Legal

Placeholder Content Image

Heartbreaking twist after mum dies on her way to a wedding

<p>A mother has been killed in a horrific car crash while on her way to a wedding in regional NSW, just hours after announcing she was expecting her third child. </p> <p>Shellymaine Ah Foon, 32, her partner Troy, and their two young daughters, aged six and two, were on their way to a wedding in Mudgee, NSW when their SUV crashed at Aarons Pass, about 2pm on Friday. </p> <p>Foon was left with critical injuries and was taken to Mudgee hospital, but soon passed away. </p> <p>Her partner was seriously injured and airlifted to Westmead Hospital to undergo surgery after suffering several fractures to both limbs on his left side. </p> <p>Their two daughters were also taken to the same hospital. </p> <p>A family member, who wished to remain anonymous, confirmed the sad detail to 7News. </p> <p>“We spoke to Shelly on the Thursday night, and she told us she was pregnant,” she said. </p> <p>“She was meant to go for tests when she came back from Mudgee to see how far along she was.”</p> <p>Foon was remembered as a "social butterfly" who could “strike up a conversation with anyone.” </p> <p>“She was very family oriented, was always there for anyone who needed anything, she was very selfless with her time,” the family member said. </p> <p>“Her death has really impacted a whole community of people,” she added. </p> <p>A <a href="https://www.gofundme.com/f/in-loving-memory-of-shellymaine-ah-foon" target="_blank" rel="noopener">GoFundMe</a> page has since been organised to help cover funeral costs, support Troy following his surgery, and help Foon's family, who are largely based overseas. </p> <p>“Troy won’t be able to go to work while he recovers,” the woman said.</p> <p>“He still has to undergo rehab, and he will be on crutches for some time.”</p> <p>Their two daughters have since been discharged from the hospital, and are in the care of family while Troy recovers. </p> <p>The family friend added that Foon's love for her kids was exceptional saying: “she was the light of Troy and her girls’ lives.</p> <p>“Their world has changed forever and the love their Mum gave them will never be replicated ever again.”  </p> <p>Police said investigations are still underway into the circumstances leading up to the crash, with the other driver taken to Mudgee Hospital with minor injuries. </p> <p><em>Images: 7News</em></p>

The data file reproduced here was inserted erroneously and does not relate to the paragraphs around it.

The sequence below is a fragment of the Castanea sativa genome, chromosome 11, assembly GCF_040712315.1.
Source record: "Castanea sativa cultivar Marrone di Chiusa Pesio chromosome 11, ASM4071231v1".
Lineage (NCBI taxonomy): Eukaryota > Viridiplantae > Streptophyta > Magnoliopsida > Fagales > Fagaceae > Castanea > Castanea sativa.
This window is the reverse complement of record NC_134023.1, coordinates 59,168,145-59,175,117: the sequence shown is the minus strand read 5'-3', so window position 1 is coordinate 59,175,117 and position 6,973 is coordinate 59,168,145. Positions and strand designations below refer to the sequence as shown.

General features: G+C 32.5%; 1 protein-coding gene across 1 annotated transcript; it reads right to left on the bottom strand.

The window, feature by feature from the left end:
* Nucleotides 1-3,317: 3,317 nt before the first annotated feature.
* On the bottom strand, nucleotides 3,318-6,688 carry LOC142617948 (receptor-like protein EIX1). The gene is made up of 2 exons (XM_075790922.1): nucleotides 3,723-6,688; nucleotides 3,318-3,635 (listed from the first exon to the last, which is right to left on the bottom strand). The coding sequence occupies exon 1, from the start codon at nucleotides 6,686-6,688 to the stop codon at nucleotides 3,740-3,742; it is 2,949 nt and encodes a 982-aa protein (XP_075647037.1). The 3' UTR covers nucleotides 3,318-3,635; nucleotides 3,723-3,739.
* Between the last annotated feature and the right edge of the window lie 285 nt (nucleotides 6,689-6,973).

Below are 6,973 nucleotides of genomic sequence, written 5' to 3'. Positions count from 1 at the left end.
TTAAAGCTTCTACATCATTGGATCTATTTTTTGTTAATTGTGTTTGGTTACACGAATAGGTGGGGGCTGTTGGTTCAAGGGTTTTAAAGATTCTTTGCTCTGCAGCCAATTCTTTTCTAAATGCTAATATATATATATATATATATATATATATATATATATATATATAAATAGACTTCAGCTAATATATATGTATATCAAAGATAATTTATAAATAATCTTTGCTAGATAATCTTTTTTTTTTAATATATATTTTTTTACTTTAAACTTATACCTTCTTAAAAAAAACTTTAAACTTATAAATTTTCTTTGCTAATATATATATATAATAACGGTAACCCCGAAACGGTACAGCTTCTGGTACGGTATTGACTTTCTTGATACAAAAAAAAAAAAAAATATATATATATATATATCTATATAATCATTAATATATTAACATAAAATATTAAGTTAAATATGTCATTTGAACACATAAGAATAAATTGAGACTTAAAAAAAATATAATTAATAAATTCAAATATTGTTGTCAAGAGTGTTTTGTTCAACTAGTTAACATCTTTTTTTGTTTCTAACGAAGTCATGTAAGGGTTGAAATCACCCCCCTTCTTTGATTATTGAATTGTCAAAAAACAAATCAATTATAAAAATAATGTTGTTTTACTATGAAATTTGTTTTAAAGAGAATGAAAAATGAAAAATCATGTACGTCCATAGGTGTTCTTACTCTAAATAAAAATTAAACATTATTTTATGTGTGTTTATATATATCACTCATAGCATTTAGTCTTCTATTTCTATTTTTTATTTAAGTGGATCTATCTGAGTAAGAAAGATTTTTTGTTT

Caring

Placeholder Content Image

How to look after your mental health while packing up Mum or Dad’s home